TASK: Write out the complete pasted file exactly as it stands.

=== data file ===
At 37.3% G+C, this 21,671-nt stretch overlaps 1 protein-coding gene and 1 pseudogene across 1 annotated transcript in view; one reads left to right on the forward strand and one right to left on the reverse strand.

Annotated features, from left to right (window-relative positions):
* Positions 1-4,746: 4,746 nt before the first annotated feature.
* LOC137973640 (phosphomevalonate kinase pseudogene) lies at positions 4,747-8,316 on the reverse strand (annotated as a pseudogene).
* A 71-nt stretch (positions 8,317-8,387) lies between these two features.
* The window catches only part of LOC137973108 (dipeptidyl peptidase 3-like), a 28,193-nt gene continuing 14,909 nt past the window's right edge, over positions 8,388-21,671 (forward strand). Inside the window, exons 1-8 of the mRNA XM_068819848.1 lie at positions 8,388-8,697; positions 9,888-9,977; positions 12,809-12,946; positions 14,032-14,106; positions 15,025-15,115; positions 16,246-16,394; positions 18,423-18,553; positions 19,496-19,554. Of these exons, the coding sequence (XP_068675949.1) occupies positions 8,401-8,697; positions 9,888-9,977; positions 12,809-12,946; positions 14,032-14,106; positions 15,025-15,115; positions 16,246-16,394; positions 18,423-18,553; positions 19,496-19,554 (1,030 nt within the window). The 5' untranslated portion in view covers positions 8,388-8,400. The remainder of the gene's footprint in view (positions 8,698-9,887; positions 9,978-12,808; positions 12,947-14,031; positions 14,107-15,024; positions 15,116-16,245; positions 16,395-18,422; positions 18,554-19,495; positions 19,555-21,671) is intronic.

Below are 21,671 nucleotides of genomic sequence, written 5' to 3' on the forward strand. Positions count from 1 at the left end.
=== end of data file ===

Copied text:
At 37.3% G+C, this 21,671-nt stretch overlaps 1 protein-coding gene and 1 pseudogene across 1 annotated transcript in view; one reads left to right on the forward strand and one right to left on the reverse strand.

Annotated features, from left to right (window-relative positions):
* Positions 1-4,746: 4,746 nt before the first annotated feature.
* LOC137973640 (phosphomevalonate kinase pseudogene) lies at positions 4,747-8,316 on the reverse strand (annotated as a pseudogene).
* A 71-nt stretch (positions 8,317-8,387) lies between these two features.
* The window catches only part of LOC137973108 (dipeptidyl peptidase 3-like), a 28,193-nt gene continuing 14,909 nt past the window's right edge, over positions 8,388-21,671 (forward strand). Inside the window, exons 1-8 of the mRNA XM_068819848.1 lie at positions 8,388-8,697; positions 9,888-9,977; positions 12,809-12,946; positions 14,032-14,106; positions 15,025-15,115; positions 16,246-16,394; positions 18,423-18,553; positions 19,496-19,554. Of these exons, the coding sequence (XP_068675949.1) occupies positions 8,401-8,697; positions 9,888-9,977; positions 12,809-12,946; positions 14,032-14,106; positions 15,025-15,115; positions 16,246-16,394; positions 18,423-18,553; positions 19,496-19,554 (1,030 nt within the window). The 5' untranslated portion in view covers positions 8,388-8,400. The remainder of the gene's footprint in view (positions 8,698-9,887; positions 9,978-12,808; positions 12,947-14,031; positions 14,107-15,024; positions 15,116-16,245; positions 16,395-18,422; positions 18,554-19,495; positions 19,555-21,671) is intronic.

Below are 21,671 nucleotides of genomic sequence, written 5' to 3' on the forward strand. Positions count from 1 at the left end.